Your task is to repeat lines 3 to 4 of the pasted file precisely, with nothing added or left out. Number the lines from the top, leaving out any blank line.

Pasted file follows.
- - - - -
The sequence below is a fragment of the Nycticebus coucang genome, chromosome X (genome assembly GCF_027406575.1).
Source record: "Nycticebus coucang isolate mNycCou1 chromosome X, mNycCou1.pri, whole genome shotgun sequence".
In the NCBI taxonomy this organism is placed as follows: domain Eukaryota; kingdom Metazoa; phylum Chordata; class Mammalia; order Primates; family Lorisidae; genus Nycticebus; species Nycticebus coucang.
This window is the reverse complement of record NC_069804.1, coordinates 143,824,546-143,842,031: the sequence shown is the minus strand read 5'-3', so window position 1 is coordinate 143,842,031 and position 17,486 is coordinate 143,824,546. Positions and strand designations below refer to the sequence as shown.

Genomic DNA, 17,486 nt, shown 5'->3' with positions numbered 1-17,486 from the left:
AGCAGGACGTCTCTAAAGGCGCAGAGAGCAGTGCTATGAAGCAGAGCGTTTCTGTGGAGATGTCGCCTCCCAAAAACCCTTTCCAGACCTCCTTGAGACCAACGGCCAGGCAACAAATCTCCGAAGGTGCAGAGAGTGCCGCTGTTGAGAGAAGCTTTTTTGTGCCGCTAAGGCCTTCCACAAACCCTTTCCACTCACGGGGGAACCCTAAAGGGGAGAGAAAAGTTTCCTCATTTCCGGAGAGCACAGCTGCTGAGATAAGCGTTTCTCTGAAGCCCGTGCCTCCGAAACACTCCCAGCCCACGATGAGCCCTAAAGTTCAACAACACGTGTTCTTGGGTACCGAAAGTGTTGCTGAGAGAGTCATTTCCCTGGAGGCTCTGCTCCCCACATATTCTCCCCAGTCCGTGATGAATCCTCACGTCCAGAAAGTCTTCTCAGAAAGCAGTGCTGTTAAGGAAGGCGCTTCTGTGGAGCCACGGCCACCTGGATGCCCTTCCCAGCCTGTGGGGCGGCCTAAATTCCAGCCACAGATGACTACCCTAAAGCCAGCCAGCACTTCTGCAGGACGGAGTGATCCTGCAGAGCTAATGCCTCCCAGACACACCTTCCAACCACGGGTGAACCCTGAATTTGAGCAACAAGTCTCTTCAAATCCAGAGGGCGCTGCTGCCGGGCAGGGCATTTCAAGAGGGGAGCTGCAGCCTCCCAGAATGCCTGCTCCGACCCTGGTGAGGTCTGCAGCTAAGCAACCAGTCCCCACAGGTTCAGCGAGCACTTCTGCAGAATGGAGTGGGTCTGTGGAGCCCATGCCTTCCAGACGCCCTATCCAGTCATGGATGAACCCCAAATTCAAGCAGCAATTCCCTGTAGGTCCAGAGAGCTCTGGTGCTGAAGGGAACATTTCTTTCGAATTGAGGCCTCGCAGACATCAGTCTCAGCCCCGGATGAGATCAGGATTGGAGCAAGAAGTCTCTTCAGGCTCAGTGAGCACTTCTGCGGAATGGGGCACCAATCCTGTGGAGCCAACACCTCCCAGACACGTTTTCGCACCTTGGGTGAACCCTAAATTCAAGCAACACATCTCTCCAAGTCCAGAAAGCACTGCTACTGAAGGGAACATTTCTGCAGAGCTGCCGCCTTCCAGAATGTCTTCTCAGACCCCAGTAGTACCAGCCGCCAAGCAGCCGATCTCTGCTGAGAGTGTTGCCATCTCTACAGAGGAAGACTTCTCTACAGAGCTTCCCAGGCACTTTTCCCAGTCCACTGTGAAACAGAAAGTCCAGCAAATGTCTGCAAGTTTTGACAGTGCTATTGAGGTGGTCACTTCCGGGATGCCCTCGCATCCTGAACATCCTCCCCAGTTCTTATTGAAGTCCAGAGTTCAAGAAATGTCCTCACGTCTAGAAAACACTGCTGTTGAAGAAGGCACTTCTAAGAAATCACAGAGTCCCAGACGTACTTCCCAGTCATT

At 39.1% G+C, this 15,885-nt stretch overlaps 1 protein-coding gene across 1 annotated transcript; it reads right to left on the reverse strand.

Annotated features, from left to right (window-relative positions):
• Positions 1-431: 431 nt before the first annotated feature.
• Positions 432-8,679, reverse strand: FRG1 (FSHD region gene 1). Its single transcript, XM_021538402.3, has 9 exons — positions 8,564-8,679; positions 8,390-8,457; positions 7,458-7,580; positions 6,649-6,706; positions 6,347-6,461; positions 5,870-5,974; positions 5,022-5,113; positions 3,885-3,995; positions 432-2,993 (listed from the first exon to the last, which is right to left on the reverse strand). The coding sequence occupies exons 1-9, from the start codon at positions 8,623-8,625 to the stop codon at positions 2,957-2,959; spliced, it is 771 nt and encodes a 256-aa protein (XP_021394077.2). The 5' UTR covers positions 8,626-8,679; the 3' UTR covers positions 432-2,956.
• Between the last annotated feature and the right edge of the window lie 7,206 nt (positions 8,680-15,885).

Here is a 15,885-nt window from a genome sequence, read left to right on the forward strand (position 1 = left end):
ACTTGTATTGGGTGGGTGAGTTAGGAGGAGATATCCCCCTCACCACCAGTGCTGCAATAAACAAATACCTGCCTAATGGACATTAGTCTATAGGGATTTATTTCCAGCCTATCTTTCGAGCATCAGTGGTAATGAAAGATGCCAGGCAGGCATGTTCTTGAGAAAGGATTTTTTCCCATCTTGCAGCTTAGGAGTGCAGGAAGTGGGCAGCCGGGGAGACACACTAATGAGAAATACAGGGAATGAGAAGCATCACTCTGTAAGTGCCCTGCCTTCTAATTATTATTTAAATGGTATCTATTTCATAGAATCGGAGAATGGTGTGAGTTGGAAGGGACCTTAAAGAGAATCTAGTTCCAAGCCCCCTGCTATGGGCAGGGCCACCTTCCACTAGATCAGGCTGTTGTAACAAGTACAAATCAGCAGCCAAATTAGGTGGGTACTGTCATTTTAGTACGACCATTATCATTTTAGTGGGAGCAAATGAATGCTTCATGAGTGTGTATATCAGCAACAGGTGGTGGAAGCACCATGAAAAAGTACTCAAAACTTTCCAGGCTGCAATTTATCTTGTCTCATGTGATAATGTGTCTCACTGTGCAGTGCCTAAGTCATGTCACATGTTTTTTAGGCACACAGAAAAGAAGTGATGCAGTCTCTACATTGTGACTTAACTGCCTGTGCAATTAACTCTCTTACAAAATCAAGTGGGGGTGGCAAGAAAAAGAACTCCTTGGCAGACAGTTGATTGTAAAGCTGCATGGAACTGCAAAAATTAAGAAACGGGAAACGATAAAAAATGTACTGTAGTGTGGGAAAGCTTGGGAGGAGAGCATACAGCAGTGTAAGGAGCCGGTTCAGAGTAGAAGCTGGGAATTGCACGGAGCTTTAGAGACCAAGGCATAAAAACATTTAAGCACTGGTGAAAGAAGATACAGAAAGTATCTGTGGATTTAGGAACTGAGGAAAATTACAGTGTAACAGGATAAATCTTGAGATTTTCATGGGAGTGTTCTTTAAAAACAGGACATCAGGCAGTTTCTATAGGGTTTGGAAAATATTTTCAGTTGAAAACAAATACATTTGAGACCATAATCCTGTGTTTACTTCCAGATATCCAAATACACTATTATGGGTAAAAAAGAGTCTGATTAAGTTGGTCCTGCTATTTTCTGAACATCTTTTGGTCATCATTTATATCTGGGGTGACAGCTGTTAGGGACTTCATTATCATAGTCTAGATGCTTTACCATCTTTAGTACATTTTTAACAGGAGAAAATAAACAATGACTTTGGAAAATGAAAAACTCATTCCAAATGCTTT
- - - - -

In the NCBI taxonomy this organism is placed as follows: domain Eukaryota; kingdom Metazoa; phylum Chordata; class Mammalia; order Primates; family Lorisidae; genus Nycticebus; species Nycticebus coucang.
This window is the reverse complement of record NC_069804.1, coordinates 143,824,546-143,842,031: the sequence shown is the minus strand read 5'-3', so window position 1 is coordinate 143,842,031 and position 17,486 is coordinate 143,824,546. Positions and strand designations below refer to the sequence as shown.